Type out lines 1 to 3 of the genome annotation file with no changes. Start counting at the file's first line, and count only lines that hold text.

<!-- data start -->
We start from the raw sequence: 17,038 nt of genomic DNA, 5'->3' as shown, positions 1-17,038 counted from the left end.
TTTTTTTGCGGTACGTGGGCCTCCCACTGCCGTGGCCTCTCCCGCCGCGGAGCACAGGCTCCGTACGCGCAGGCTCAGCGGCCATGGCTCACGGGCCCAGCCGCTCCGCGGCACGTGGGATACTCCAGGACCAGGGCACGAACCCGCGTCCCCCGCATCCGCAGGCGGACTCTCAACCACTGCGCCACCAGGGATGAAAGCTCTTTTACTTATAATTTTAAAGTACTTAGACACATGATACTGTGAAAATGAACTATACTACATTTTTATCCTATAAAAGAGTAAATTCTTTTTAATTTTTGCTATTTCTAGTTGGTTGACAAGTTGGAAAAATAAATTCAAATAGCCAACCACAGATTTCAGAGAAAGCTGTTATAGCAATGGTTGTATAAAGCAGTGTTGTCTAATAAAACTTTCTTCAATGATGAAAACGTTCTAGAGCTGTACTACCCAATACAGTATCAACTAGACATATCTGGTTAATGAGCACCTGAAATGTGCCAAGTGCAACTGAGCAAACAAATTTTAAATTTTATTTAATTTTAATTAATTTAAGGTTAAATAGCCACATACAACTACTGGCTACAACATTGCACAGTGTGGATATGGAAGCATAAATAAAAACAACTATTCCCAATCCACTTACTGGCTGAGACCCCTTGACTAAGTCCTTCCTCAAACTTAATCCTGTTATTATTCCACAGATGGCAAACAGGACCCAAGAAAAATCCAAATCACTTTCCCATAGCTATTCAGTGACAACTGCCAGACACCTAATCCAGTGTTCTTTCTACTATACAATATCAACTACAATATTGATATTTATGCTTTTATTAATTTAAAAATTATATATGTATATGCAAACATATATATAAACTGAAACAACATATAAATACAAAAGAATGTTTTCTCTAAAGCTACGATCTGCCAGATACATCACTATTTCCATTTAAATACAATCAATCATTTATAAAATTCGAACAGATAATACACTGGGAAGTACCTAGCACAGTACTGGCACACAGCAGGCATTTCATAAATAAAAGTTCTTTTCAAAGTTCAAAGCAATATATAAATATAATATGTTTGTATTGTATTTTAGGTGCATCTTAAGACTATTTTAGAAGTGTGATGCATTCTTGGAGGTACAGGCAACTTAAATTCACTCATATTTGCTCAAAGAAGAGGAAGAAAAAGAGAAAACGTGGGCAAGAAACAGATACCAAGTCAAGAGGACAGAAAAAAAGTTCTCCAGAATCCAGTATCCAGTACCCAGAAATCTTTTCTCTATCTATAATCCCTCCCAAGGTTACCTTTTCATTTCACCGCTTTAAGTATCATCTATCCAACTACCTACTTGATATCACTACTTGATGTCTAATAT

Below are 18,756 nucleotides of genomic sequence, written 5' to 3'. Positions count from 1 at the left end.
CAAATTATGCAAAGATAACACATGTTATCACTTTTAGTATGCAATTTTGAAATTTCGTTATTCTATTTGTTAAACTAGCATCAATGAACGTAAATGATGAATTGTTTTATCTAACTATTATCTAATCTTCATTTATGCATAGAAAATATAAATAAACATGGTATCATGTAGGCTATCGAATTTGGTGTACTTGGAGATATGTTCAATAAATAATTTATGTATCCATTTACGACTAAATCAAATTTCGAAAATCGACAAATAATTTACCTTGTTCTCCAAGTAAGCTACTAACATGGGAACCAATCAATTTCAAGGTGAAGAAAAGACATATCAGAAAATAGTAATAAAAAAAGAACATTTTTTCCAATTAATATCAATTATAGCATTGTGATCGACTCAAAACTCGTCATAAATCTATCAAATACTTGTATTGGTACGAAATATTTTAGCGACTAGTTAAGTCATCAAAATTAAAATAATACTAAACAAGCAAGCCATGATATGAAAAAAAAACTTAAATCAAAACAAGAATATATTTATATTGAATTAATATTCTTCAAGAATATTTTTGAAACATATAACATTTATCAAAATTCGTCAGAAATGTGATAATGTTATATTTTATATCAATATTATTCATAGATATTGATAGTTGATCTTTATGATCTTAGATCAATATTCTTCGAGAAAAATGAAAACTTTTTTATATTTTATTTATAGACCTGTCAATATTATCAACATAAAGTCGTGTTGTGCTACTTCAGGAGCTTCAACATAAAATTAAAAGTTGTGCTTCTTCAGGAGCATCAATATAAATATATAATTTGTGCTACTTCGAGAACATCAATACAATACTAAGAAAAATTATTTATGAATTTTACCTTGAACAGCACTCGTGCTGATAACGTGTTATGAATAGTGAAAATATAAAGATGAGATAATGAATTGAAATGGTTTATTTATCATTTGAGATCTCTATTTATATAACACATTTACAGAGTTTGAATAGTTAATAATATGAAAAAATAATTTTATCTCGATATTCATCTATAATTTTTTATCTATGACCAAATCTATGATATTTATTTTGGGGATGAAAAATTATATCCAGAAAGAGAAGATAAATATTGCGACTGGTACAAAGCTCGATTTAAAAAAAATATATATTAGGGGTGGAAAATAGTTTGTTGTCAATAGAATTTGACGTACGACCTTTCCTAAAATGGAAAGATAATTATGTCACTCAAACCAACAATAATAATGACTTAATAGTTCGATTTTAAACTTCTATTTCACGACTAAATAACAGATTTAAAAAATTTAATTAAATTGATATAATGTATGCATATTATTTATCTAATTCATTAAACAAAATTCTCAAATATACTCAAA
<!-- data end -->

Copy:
We start from the raw sequence: 17,038 nt of genomic DNA, 5'->3' as shown, positions 1-17,038 counted from the left end.
TTTTTTTGCGGTACGTGGGCCTCCCACTGCCGTGGCCTCTCCCGCCGCGGAGCACAGGCTCCGTACGCGCAGGCTCAGCGGCCATGGCTCACGGGCCCAGCCGCTCCGCGGCACGTGGGATACTCCAGGACCAGGGCACGAACCCGCGTCCCCCGCATCCGCAGGCGGACTCTCAACCACTGCGCCACCAGGGATGAAAGCTCTTTTACTTATAATTTTAAAGTACTTAGACACATGATACTGTGAAAATGAACTATACTACATTTTTATCCTATAAAAGAGTAAATTCTTTTTAATTTTTGCTATTTCTAGTTGGTTGACAAGTTGGAAAAATAAATTCAAATAGCCAACCACAGATTTCAGAGAAAGCTGTTATAGCAATGGTTGTATAAAGCAGTGTTGTCTAATAAAACTTTCTTCAATGATGAAAACGTTCTAGAGCTGTACTACCCAATACAGTATCAACTAGACATATCTGGTTAATGAGCACCTGAAATGTGCCAAGTGCAACTGAGCAAACAAATTTTAAATTTTATTTAATTTTAATTAATTTAAGGTTAAATAGCCACATACAACTACTGGCTACAACATTGCACAGTGTGGATATGGAAGCATAAATAAAAACAACTATTCCCAATCCACTTACTGGCTGAGACCCCTTGACTAAGTCCTTCCTCAAACTTAATCCTGTTATTATTCCACAGATGGCAAACAGGACCCAAGAAAAATCCAAATCACTTTCCCATAGCTATTCAGTGACAACTGCCAGACACCTAATCCAGTGTTCTTTCTACTATACAATATCAACTACAATATTGATATTTATGCTTTTATTAATTTAAAAATTATATATGTATATGCAAACATATATATAAACTGAAACAACATATAAATACAAAAGAATGTTTTCTCTAAAGCTACGATCTGCCAGATACATCACTATTTCCATTTAAATACAATCAATCATTTATAAAATTCGAACAGATAATACACTGGGAAGTACCTAGCACAGTACTGGCACACAGCAGGCATTTCATAAATAAAAGTTCTTTTCAAAGTTCAAAGCAATATATAAATATAATATGTTTGTATTGTATTTTAGGTGCATCTTAAGACTATTTTAGAAGTGTGATGCATTCTTGGAGGTACAGGCAACTTAAATTCACTCATATTTGCTCAAAGAAGAGGAAGAAAAAGAGAAAACGTGGGCAAGAAACAGATACCAAGTCAAGAGGACAGAAAAAAAGTTCTCCAGAATCCAGTATCCAGTACCCAGAAATCTTTTCTCTATCTATAATCCCTCCCAAGGTTACCTTTTCATTTCACCGCTTTAAGTATCATCTATCCAACTACCTACTTGATATCACTACTTGATGTCTAATAT

Below are 18,756 nucleotides of genomic sequence, written 5' to 3'. Positions count from 1 at the left end.